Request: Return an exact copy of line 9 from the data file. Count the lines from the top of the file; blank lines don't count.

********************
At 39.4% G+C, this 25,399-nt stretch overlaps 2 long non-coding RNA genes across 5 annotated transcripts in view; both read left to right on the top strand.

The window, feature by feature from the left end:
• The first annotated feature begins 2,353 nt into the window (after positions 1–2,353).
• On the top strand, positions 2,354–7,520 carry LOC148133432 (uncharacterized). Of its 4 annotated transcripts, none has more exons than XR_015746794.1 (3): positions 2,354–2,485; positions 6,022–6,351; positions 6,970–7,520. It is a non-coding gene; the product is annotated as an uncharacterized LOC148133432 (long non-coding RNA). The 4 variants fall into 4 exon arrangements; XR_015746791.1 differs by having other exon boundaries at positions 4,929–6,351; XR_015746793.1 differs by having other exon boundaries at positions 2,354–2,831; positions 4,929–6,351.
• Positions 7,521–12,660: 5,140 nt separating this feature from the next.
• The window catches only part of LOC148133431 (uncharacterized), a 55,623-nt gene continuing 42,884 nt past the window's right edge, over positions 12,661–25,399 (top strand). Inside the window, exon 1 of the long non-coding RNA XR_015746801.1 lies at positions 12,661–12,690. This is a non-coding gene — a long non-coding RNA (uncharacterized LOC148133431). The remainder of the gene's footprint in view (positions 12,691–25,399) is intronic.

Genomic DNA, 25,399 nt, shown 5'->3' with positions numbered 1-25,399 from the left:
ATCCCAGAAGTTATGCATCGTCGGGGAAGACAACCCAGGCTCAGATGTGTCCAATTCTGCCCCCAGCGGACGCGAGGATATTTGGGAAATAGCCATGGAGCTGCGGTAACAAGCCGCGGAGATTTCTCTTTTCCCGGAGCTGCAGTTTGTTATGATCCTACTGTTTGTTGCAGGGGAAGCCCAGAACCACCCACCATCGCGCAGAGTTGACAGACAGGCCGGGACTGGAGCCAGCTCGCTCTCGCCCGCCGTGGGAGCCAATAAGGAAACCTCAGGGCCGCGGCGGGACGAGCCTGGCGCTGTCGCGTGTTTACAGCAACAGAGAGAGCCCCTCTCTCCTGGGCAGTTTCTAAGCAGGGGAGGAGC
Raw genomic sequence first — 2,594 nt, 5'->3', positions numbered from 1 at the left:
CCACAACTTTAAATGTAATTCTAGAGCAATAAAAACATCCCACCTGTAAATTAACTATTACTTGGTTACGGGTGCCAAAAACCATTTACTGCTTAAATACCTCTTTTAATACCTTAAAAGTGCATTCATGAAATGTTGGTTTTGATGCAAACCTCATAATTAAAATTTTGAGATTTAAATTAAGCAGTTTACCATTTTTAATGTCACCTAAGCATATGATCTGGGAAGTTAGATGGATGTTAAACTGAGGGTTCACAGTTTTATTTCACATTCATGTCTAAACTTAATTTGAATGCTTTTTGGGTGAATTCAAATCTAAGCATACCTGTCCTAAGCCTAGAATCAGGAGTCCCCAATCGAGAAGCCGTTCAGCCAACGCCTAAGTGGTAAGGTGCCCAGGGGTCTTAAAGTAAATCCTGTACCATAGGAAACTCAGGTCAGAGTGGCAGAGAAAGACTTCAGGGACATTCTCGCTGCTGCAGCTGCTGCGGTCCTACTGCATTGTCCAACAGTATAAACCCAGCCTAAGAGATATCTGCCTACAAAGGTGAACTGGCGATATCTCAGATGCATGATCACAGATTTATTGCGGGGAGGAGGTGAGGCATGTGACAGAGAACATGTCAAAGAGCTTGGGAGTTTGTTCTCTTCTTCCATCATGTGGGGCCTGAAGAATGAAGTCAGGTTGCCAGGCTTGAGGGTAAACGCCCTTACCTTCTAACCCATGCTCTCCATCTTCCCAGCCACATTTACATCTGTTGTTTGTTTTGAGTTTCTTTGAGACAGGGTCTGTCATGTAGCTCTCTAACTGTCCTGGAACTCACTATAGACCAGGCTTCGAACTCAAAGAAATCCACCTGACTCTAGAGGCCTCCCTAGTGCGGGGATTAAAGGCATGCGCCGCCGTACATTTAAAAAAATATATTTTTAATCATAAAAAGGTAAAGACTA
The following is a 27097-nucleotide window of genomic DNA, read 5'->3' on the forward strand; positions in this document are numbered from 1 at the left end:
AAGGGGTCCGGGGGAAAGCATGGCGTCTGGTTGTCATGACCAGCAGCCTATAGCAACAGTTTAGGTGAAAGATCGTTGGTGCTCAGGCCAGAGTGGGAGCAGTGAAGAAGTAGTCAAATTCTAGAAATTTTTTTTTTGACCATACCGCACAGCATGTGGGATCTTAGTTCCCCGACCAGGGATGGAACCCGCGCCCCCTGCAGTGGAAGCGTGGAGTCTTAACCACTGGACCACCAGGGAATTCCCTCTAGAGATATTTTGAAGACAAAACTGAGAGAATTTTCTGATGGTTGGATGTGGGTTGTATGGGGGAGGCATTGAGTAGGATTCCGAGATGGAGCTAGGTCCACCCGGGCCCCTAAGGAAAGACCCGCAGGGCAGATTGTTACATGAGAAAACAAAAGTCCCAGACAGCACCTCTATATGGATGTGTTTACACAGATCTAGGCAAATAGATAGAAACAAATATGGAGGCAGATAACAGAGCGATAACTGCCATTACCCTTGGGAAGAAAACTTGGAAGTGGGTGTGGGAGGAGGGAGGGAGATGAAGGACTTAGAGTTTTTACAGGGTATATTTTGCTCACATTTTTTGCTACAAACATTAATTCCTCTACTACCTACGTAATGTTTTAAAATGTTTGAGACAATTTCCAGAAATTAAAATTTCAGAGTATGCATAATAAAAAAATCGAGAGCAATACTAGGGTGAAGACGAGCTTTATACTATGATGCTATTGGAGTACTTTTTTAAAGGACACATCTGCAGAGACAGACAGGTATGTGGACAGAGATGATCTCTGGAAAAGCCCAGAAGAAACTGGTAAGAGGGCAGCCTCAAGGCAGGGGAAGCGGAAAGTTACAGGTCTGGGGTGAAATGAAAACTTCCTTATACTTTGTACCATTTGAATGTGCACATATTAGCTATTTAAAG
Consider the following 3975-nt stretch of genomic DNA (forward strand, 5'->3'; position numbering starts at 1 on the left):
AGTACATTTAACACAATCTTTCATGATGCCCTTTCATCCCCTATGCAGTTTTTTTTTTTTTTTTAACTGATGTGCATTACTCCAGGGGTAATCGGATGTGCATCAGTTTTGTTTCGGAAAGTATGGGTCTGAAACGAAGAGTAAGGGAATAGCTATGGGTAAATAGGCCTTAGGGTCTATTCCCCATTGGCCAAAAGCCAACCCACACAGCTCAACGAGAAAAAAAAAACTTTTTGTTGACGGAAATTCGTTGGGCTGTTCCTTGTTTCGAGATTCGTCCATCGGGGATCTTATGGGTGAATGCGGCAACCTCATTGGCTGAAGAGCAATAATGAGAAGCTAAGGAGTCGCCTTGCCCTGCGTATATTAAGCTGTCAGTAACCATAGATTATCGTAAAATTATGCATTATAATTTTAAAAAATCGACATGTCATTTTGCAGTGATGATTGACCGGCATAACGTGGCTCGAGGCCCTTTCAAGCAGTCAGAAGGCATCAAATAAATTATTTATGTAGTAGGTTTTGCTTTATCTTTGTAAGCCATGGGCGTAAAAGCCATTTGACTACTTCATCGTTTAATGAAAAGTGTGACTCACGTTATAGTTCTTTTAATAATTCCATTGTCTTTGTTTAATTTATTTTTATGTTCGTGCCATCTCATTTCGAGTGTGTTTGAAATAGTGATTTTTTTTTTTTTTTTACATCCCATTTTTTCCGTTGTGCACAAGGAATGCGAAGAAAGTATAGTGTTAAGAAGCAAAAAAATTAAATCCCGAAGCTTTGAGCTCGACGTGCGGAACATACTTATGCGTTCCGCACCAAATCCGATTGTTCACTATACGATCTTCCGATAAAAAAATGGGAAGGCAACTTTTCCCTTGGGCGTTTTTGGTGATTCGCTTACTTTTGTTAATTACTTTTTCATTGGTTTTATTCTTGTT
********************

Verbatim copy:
Raw genomic sequence first — 2,594 nt, 5'->3', positions numbered from 1 at the left: